The built in 3.2 Megapixel camera, whilst not being a class leading or particularly high quality camera on paper, produces excellent images, which in conjunction with the display, look very impressive and the 256k colours supported mean almost true to life colouring too. The face detection and smile detection both take some getting used to, but when used properly, the camera will rarely produce a blurred or out-of-focus picture, meaning that even the most novice of photographers can produce high quality looking images that could easily be mistaken for a much larger megapixel camera.

The large screen makes looking at web pages a joy, with the majority of the page shown on-screen, however the lack of 3G or Wi-Fi spoils what would otherwise be an impressive web browsing experience, but considering the phone is designed as the entry-level handset in the family, and is therefore available even to those with a low budget, this is a worthwhile sacrifice to benefit from the functionality and simplistic everyday use that the phone offers.

Overall, even without the consideration of the price, the Tocco Lite is a very impressive and good-looking handset offering simplistic, intuitive use alongside a host of features found on typically much more expensive handsets including Bluetooth 2.1, email and web browsing. The fact that this is a relatively cheap handset just further enhances the amazing value-for-money that the Tocco Lite offers.

Compare the deals here

The brilliant Nokia 1661

The Nokia 1661 is frequently one of our most popular phones. On our comparison site we sell more of these than any BlackBerry or Sony Ericsson, it even outsells the iPhone. It costs less than £10 on PAYG, or on a contract you can get 16 months free line rental on an 18 month contract, if you don’t mind claiming cash back by redemption.

The success of this phone is clearly due to its low price and widespread availability. But what I wanted to know was, is it any good? So I boxed away my N97 and put my SIM into this little fellow, to see how he shaped up.

The Nokia 1661 is a simple phone; small and neat. The battery life is good, Nokia say I would get about three weeks between charges if nobody called me. After using it for a few days it’s still going without a recharge. I’ve found no irritating bugs and I’ve not had to deal with any complicated features.

This phone is just the thing for people who want to make calls and send a few texts. Even though it’s an entry-level phone it does have a couple of nifty tricks. Such as a speaking alarm clock and a built-in torch. Nothing cutting edge but I’ve found these to be surprisingly useful features! There’s no Bluetooth or MP3 player, but it does have an FM radio and a basic wired headset is included in the box.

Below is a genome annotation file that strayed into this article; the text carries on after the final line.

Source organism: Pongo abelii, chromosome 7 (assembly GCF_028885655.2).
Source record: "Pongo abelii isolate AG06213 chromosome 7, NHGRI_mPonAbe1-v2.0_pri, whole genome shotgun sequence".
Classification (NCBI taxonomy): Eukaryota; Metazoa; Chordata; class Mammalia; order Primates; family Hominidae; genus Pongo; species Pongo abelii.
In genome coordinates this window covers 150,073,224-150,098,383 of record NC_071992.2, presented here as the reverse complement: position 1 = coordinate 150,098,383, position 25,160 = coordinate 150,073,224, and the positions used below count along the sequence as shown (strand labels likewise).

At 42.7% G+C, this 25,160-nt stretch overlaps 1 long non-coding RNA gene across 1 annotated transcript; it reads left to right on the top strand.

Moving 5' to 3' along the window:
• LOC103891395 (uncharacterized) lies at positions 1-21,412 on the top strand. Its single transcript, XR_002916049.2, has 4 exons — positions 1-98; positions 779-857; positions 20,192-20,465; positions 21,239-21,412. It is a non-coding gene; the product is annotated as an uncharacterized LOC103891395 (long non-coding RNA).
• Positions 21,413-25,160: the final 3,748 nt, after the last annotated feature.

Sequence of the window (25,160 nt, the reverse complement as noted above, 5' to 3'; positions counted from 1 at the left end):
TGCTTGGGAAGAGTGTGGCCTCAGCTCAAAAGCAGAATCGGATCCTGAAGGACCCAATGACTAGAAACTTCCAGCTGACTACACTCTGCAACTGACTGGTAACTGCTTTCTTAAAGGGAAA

The Nokia 1661 has six classic Nokia games pre-loaded, including Snake Xenia, Beach Rally, Bounce and Sudoku. It would be unfair to compare them to the latest iPhone games but they do have their moments and they can be as enjoyable, even on the primitive 1.8 inch screen.

What a wonderful little phone it is.

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Free Samsung Jet with 11 months half price

Free on Vodafone with 11 months half price line rental on a 12 month contract. See below for our full review of Samsung’s latest touchscreen phone.

The Samsung Jet is a powerful, touchscreen mobile phone. With a sleek and stylish design, the feature that grabs your attention is the 3.1 AMOLED touchscreen which looks sharp and crystal clear with vivid, vibrant colours. The phone itself is slim at just 11.9mm thick and has a reassuring weight of 110 g. As well as the 3.1 inch display, the front of the Jet has 3 physical buttons positioned at the bottom, which are call answer, end and the menu button.

These fit nicely into the body of the Jet, as they do not stand out. On the back of the handset, the cameras lens and flash is positioned in the top right hand corner, again this doesn’t stand out majorly and blends in nicely with the handset. The black glossy finish and rounded edges give a simplistic stylish look to the Jet, and the streaked red effect on the battery cover give the Jet some flair.

The Jet is fast and responsive both in the touchscreen and when navigating menus and this is down to the 800MHz processor as this allows for faster response time. Not only do programs and apps launch faster on the Jet but the phone is also fully capable of multi-tasking, running multiple applications at once. When you first access the menu page, there are a lot of categories to choose from so it is pretty clear where everything is located.

Navigation of the touchscreen is very easy, as the display is very responsive so you can always select the correct icons first time round. Everything is clearly labelled which also makes navigation of the Jet user friendly. For example, ‘exit’ back to the homepage is visible, along with the ‘back’ button to get to the previous page. The picture on the display is very clear and defined, so everything you look at, either text or images, appear to be very bold which makes it more enjoyable to use.

One of the most impressive features is the 5.0 megapixel camera. When you access the camera icon on the homepage, you get taken straight to the viewfinder in landscape mode. To take the photo, there is a physical button which is positioned on the right side. The border around the viewfinder on the touchscreen has different icons you can choose to change the settings of the photo, such as flash options, timer, scene modes, smile detection, panorama, and many, many more. The quality of captured images is very high, and with 2GB internal memory there is plenty of room to store all your shots and with expandable memory your photos can be joined by all you favourite music and videos. Video capture on the phone is just as impressive with a both a normal shot mode and slow and fast motion capture adding to the impressive features.

When composing a message on the Jet, the keyboard appears on the touchscreen, which is quite easy to use due to the responsiveness of the touchscreen. Vibrating feedback confirms your actions on screen and for those feeling adventurous (or the need to show off) the Jet also has an excellent handwriting recognition feature which can recognise whole sentences at a time.